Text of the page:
Microchip Identification- for your dog

Why do I need to Microchip my pet?

We all hope our own pets will never stray from home and get lost, or even worse be involved in a road accident. We should never assume this won't happen to our own pets. Many stray pets never see their owners again and the uncertainty of knowing whether a lost pet is still alive can be difficult to cope with. Technology in the form of a microchip implant now provides a quick and easy method of identifying your pet. The microchip contains electronic information allowing pet and owner to be quickly reunited in the event of straying. Any pet animal can be fitted with a chip.

The law now requires that puppies first registered after 1st July 2006 must be microchipped with the exception of working dogs.. The chip is about the size of a grain of rice and is easily inserted under your pets skin by an injection. The chip remains in place for life and the pet remains unaware of its presence. A microchip can be painlessly implanted using local anaesthetic at the time of vaccination booster. However, we recommend the most convenient time is when the dog is anesthetized for desexing. While the law states that a microchip must be implanted within two months of registration, Animal Control will give a time extension to allow the microchipping to take place at the time of desexing, which is recommended at 5 – 6 months of age.

Once microchipped your pets unique identification number becomes registered on a national database.

There are two national databases in operation.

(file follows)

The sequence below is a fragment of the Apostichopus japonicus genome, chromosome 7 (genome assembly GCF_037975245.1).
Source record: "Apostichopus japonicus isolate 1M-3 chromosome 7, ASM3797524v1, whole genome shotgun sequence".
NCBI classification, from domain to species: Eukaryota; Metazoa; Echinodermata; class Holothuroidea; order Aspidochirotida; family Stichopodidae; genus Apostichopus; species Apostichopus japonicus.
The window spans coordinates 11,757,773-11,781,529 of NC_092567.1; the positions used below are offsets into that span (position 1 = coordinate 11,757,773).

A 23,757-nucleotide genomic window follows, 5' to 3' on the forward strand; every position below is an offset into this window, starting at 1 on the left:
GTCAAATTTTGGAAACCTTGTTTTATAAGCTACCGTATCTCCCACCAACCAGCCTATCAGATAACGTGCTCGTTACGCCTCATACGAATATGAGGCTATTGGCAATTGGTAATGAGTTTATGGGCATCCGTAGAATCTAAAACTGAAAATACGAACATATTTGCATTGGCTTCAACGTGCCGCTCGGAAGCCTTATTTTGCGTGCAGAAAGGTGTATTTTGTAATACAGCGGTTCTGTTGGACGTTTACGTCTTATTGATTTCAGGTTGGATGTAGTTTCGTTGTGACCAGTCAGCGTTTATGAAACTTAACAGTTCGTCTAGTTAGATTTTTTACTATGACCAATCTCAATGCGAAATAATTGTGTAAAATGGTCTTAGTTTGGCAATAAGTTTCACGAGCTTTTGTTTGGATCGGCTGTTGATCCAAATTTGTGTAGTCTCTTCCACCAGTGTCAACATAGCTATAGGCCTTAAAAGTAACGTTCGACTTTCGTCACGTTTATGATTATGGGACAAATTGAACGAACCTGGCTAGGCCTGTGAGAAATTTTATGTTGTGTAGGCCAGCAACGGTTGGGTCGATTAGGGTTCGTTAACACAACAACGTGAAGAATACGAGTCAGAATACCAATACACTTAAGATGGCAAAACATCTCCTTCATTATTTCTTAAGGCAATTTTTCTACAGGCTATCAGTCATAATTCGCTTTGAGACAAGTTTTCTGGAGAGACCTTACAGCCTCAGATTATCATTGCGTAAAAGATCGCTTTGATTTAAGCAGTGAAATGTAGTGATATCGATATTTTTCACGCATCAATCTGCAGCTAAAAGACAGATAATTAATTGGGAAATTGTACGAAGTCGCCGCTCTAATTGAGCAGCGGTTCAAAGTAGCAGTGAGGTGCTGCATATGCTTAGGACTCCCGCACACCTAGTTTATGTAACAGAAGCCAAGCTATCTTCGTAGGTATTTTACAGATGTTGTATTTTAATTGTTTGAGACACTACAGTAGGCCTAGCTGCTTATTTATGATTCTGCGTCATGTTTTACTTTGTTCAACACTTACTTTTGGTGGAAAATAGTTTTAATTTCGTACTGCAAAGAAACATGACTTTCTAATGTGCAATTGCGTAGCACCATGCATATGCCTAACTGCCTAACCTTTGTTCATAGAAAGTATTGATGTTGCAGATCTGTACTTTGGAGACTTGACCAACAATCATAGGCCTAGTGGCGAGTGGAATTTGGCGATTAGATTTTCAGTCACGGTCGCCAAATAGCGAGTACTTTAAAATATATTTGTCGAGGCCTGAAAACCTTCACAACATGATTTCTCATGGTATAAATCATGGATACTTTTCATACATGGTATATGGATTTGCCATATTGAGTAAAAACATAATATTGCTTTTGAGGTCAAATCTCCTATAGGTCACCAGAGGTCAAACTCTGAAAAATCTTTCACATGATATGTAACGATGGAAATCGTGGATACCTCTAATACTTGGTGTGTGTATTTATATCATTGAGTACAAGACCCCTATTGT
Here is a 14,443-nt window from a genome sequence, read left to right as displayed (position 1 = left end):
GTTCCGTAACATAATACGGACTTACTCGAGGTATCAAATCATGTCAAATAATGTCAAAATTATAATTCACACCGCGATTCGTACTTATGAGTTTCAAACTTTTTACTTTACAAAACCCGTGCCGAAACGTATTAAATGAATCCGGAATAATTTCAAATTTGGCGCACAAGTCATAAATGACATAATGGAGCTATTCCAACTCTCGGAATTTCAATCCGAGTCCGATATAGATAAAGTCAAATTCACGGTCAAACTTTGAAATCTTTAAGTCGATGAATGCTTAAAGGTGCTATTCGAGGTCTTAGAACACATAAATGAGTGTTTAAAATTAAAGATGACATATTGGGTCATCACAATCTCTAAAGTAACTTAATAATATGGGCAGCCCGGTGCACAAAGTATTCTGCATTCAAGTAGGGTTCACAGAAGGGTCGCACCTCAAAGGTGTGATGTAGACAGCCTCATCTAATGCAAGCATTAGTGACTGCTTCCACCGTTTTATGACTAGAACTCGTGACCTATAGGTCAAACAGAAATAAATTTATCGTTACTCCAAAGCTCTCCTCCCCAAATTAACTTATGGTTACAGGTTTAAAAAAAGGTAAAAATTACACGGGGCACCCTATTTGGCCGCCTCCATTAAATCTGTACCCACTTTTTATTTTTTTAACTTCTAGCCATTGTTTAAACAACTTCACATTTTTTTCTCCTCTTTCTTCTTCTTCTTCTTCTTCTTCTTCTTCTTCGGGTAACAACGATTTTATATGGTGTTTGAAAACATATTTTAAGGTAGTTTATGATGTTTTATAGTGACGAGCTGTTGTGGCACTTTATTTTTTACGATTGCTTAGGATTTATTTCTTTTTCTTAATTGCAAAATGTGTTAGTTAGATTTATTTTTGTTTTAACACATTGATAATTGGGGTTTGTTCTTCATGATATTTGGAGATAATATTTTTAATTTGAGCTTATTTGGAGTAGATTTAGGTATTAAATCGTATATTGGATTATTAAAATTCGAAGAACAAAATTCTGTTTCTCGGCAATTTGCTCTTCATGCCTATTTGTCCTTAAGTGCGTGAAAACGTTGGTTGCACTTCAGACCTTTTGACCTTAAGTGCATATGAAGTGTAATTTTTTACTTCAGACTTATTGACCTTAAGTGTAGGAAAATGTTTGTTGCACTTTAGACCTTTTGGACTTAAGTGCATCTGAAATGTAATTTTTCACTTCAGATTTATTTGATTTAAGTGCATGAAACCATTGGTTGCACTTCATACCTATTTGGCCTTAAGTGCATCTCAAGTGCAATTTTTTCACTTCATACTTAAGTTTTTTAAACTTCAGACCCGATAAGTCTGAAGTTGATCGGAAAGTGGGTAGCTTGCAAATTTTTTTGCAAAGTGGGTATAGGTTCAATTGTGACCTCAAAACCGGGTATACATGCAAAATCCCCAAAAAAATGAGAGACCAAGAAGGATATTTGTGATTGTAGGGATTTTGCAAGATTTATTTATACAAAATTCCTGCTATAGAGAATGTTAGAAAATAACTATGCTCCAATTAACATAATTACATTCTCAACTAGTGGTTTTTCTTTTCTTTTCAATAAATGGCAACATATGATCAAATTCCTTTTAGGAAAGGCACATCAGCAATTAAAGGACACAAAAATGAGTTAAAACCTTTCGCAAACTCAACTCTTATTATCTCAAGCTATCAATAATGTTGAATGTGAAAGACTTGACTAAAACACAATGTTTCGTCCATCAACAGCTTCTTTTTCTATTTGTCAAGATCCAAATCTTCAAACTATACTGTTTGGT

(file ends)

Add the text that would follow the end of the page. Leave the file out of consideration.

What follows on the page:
One is the national dog database, which all microchipped dogs must be registered with. This is the government run database that Animal Control has access to and being on this database will ensure you become reunited with your pet dog if they become lost. However, vets and the SPCA do not have direct access to this database and in the event of a lost dog being taken to a vet or the SPCA there may be a slight delay in reuniting the pet and owners until Animal Control releases the details.

To overcome this delay an optional database run by the New Zealand Companion Animal Society is in operation. This database is for ALL animals, not just dogs. The advantage of this database is that vets and the SPCA have direct access to owner’s details ensuring there is no delay. For your dog or other pet to be registered on this database, there is a small one off fee.

For more information visit the sites below: 



Please contact us if you require more information or if you would like to make an appointment to see one of our vets.